Sample Book Review Paper on The Great Difference: Hong Kong’s New Territories

Hayes, J. (2012). The Great Difference: Hong Kong’s New Territories and It’s People 1898-2004. Hong Kong: Hong Kong University Press.

James Hayes is a scholar who has studied widely about Hong Kong’s New Territories and has shown much interest in the region’s people, as can be seen in some of his other works such as; Friends and Teachers: Hong Kong and Its People 1953–87 (Hong Kong University Press, 1996).

In this book, James Hayes brilliantly captures and documents the period between 1898-2004 in which Great Britain acquired and ruled over ‘the new territories’ of Hong Kong. He explores the notion of ‘the great difference’ and the historical consequence that came with the colonialist government style of governing that largely ignored the ever-widening gap caused by segregation and unfair land laws. Overall, this book provides an intimate account of the era of British occupation in Hong Kong, the gradual mechanization from rural to urban and its impact on the indigenous people of this region, including but not limited to, lack of harmony between the natives and settlers, property conflicts and identity crisis. Being one of the first to explore this subject; it becomes an important starting point for other researchers.

Haye’s book is a first of its kind, bringing the history of Hong Kong from the pre-colonial period to present-day Chinese rule, especially in a world where, according to (Carroll 2007), historical documentation of the British colonialism have mainly centered on Africa. In the first chapter, Hayes begins with a detailed account of the British travelers’ descriptions of the region as a place to behold. This quickly evolves to the ‘other side of the great Difference’ in the second chapter. It becomes clear that these travelers only described the urbanized region that was already under British rule. On the other side extending to the West of the Victorian city, the situation was mostly different from more densely populated areas and the natives living in what a British legislator describes as “very much like a rabbit warren.”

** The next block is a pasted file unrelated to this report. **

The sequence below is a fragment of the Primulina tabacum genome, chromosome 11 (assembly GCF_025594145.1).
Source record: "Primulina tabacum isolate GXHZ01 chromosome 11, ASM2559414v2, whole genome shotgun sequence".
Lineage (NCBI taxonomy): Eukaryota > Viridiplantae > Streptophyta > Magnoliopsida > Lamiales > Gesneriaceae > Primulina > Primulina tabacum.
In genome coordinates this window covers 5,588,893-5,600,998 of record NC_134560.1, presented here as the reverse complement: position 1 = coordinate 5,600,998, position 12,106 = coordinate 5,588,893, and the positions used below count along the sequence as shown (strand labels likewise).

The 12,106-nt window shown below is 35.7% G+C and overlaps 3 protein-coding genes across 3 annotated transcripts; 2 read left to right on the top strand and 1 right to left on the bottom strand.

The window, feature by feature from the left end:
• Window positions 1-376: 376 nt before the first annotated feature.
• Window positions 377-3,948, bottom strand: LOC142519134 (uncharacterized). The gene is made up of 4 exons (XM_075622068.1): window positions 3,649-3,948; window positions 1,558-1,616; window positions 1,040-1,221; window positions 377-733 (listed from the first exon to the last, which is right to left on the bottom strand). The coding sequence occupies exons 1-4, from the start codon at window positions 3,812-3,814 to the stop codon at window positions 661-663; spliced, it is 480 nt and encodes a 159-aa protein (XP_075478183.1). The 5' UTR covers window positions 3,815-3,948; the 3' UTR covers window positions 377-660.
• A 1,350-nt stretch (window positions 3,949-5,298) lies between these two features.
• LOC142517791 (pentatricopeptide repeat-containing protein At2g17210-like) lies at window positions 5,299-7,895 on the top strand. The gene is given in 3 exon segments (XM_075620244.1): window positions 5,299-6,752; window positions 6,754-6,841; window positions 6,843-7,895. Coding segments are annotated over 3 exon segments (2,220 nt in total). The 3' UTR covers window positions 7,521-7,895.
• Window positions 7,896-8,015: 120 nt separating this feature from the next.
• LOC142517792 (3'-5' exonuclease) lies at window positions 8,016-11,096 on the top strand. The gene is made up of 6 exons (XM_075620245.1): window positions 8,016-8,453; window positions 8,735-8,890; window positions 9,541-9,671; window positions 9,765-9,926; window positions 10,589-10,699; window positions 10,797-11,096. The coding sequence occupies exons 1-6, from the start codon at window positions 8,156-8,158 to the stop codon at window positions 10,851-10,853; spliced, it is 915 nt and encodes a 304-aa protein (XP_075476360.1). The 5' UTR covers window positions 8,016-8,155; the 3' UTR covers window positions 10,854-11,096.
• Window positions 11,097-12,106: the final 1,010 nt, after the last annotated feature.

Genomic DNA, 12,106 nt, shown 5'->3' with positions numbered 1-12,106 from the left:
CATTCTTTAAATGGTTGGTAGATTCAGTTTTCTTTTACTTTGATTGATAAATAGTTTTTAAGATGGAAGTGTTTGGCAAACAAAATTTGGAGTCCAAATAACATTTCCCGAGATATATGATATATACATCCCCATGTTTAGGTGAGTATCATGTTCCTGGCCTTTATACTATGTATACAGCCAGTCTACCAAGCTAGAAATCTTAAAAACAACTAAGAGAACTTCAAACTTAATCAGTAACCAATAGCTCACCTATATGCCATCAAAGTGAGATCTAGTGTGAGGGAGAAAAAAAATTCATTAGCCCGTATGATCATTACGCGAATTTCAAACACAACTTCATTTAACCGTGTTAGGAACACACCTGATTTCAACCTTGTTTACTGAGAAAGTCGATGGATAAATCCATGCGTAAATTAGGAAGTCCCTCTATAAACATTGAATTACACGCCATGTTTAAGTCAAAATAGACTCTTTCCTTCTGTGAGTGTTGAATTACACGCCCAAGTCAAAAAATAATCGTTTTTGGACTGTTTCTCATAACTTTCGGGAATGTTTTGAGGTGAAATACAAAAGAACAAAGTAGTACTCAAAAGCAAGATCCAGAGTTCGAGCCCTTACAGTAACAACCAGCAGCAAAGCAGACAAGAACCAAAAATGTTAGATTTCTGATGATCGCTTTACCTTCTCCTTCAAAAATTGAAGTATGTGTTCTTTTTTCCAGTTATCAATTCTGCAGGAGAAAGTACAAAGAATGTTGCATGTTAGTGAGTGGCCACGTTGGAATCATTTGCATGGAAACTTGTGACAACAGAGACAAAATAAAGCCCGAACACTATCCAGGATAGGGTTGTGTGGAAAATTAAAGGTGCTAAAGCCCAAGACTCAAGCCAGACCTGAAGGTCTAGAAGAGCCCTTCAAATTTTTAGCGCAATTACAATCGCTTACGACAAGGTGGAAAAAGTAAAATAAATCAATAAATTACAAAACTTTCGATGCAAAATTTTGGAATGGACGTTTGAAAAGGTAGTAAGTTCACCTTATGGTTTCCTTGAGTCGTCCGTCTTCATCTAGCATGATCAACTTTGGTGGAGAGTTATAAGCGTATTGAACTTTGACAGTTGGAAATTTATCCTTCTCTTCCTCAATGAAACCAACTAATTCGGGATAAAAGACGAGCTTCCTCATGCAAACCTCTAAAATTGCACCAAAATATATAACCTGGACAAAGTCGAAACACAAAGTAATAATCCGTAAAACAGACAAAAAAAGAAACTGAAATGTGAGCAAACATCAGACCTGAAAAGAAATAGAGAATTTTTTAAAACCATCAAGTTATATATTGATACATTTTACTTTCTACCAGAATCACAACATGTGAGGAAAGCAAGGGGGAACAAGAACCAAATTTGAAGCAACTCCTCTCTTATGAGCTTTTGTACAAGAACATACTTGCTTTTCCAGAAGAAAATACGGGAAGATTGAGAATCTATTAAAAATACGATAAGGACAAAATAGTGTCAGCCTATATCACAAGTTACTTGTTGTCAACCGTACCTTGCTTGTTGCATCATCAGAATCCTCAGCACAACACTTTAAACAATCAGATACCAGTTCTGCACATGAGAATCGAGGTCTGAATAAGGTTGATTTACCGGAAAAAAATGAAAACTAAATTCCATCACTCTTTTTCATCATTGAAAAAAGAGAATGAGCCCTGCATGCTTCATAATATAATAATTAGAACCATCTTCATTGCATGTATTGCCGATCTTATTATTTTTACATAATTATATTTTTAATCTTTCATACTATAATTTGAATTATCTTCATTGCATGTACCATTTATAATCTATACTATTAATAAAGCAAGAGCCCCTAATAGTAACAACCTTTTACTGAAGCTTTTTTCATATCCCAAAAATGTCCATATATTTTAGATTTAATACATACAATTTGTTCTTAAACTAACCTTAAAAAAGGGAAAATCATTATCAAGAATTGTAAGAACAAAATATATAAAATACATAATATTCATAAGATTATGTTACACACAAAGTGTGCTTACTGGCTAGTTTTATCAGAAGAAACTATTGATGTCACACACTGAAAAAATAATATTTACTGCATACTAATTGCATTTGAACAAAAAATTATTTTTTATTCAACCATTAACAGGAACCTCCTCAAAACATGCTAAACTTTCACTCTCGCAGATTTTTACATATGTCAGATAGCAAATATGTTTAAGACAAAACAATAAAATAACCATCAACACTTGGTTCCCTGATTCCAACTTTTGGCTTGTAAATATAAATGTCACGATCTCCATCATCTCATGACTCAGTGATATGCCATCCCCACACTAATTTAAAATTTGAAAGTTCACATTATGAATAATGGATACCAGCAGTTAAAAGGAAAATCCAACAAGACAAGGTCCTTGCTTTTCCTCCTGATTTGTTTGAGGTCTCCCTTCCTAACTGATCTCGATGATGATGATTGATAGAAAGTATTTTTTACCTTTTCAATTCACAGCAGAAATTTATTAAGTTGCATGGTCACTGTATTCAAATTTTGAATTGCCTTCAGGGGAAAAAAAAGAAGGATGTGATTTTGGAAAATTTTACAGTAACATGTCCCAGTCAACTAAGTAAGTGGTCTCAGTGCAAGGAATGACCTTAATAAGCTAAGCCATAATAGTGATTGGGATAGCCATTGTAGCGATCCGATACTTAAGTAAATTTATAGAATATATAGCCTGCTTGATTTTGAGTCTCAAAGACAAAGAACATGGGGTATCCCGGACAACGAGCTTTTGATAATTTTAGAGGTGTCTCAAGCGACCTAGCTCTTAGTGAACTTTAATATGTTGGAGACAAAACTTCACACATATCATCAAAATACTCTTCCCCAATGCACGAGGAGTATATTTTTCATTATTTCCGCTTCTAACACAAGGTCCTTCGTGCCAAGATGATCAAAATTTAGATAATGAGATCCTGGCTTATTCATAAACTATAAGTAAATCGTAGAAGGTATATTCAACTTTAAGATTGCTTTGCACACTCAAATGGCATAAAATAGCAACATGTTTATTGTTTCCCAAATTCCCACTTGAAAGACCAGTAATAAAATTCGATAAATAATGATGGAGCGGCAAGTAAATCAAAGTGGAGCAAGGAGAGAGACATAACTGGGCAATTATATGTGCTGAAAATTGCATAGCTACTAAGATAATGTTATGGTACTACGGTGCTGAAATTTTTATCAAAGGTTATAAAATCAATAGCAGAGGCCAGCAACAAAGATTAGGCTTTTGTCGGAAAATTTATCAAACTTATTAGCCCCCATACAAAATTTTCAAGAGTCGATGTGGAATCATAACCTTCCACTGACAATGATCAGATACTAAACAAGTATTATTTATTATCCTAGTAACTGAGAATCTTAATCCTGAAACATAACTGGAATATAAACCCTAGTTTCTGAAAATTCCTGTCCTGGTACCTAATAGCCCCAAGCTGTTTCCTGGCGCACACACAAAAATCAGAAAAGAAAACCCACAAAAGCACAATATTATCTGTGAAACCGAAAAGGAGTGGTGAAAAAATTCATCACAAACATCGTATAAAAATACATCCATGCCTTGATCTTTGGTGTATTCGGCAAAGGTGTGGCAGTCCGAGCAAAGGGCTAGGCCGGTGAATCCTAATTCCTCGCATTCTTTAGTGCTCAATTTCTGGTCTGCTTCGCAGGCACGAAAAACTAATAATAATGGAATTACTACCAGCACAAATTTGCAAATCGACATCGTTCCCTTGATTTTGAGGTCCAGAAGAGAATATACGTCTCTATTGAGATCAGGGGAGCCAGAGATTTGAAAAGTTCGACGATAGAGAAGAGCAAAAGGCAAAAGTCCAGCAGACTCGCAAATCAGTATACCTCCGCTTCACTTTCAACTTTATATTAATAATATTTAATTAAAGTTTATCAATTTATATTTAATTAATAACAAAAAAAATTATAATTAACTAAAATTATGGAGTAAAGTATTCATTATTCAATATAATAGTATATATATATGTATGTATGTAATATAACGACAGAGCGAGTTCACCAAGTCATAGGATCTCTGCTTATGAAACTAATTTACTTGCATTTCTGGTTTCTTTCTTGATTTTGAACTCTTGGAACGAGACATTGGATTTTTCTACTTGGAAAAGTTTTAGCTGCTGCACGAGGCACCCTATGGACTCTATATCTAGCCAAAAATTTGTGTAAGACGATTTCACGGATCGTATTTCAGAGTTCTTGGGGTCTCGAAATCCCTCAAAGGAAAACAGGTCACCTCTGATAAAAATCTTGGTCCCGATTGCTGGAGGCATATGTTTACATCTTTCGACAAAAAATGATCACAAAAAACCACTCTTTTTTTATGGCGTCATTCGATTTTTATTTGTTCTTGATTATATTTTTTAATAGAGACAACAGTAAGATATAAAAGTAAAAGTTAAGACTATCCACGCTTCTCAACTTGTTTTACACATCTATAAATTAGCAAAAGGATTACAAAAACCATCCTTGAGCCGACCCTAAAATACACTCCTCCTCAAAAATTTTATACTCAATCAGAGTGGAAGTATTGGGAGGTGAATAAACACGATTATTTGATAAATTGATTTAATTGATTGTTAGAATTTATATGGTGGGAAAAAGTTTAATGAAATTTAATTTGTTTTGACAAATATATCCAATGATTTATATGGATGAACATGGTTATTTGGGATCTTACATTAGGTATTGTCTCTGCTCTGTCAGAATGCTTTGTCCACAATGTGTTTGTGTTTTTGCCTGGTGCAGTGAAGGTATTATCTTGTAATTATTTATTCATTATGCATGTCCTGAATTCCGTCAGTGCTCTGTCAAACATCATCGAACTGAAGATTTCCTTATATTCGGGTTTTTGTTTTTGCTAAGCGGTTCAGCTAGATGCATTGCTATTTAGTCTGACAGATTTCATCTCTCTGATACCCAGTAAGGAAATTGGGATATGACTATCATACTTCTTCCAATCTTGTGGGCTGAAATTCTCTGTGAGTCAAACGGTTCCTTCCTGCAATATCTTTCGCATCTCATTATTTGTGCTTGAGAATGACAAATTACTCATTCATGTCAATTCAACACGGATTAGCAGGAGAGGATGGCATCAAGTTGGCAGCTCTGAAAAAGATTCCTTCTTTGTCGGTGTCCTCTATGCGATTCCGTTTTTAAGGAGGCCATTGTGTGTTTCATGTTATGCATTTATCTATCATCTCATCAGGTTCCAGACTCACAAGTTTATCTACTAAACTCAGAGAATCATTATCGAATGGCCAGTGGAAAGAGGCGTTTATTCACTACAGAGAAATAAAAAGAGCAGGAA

In explaining the reasons for such a living situation, Hayes gives a glimpse of these inhabitants’ social and economic lives. A male-dominated community of hawkers, artisans, and shopkeepers who were only happy with this life far from their rural norm. While when James Stewart Lockhart inspects the region that would become the New Territory, he uncovers a wide rift between the social and economic differences of the indigenous people of this region and the rest of the colony. Surprisingly, in his 1898 report, Lockhart proposes that the region’s way of life is maintained even under British rule.

Through the chapters, the author documents the dramatic change into modernization, the social and economic transitions, as well as the political contours that followed the first, the British rule and later, the Chinese communists’ takeover. Hayes concludes with a strategic account of convergence. He reveals that though there have been strides made towards bridging the gap, there are still underlying issues that must be straightened in his view. These long-standing issues have derailed any efforts for harmony in the new territories between the natives (descendants of the inhabitants of the new territories long before the lease to Britain) and the Chinese settlers from the rest of the colony. To further this subject of divergence, the chapter dips into the contentious matter of land property laws that have been the subject of contention since the colonial period.